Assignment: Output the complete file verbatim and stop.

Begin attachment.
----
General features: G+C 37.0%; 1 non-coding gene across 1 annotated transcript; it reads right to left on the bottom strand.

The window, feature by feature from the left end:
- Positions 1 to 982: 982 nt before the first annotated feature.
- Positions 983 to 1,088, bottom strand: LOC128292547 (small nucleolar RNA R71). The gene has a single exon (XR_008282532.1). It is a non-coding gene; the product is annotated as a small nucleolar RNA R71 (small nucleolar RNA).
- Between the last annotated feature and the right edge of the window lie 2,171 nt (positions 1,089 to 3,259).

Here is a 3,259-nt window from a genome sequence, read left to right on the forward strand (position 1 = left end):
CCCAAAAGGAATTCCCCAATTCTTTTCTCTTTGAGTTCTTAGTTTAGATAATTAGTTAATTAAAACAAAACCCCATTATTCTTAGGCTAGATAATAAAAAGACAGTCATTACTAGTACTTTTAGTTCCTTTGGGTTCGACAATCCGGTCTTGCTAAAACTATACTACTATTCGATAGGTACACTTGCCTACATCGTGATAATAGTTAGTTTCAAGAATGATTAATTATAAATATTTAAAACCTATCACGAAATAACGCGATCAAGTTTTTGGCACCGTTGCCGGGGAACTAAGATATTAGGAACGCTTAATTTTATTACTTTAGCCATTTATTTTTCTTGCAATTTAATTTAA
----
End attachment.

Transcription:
General features: G+C 37.0%; 1 non-coding gene across 1 annotated transcript; it reads right to left on the bottom strand.

The window, feature by feature from the left end:
- Positions 1 to 982: 982 nt before the first annotated feature.
- Positions 983 to 1,088, bottom strand: LOC128292547 (small nucleolar RNA R71). The gene has a single exon (XR_008282532.1). It is a non-coding gene; the product is annotated as a small nucleolar RNA R71 (small nucleolar RNA).
- Between the last annotated feature and the right edge of the window lie 2,171 nt (positions 1,089 to 3,259).

Here is a 3,259-nt window from a genome sequence, read left to right on the forward strand (position 1 = left end):
CCCAAAAGGAATTCCCCAATTCTTTTCTCTTTGAGTTCTTAGTTTAGATAATTAGTTAATTAAAACAAAACCCCATTATTCTTAGGCTAGATAATAAAAAGACAGTCATTACTAGTACTTTTAGTTCCTTTGGGTTCGACAATCCGGTCTTGCTAAAACTATACTACTATTCGATAGGTACACTTGCCTACATCGTGATAATAGTTAGTTTCAAGAATGATTAATTATAAATATTTAAAACCTATCACGAAATAACGCGATCAAGTTTTTGGCACCGTTGCCGGGGAACTAAGATATTAGGAACGCTTAATTTTATTACTTTAGCCATTTATTTTTCTTGCAATTTAATTTAA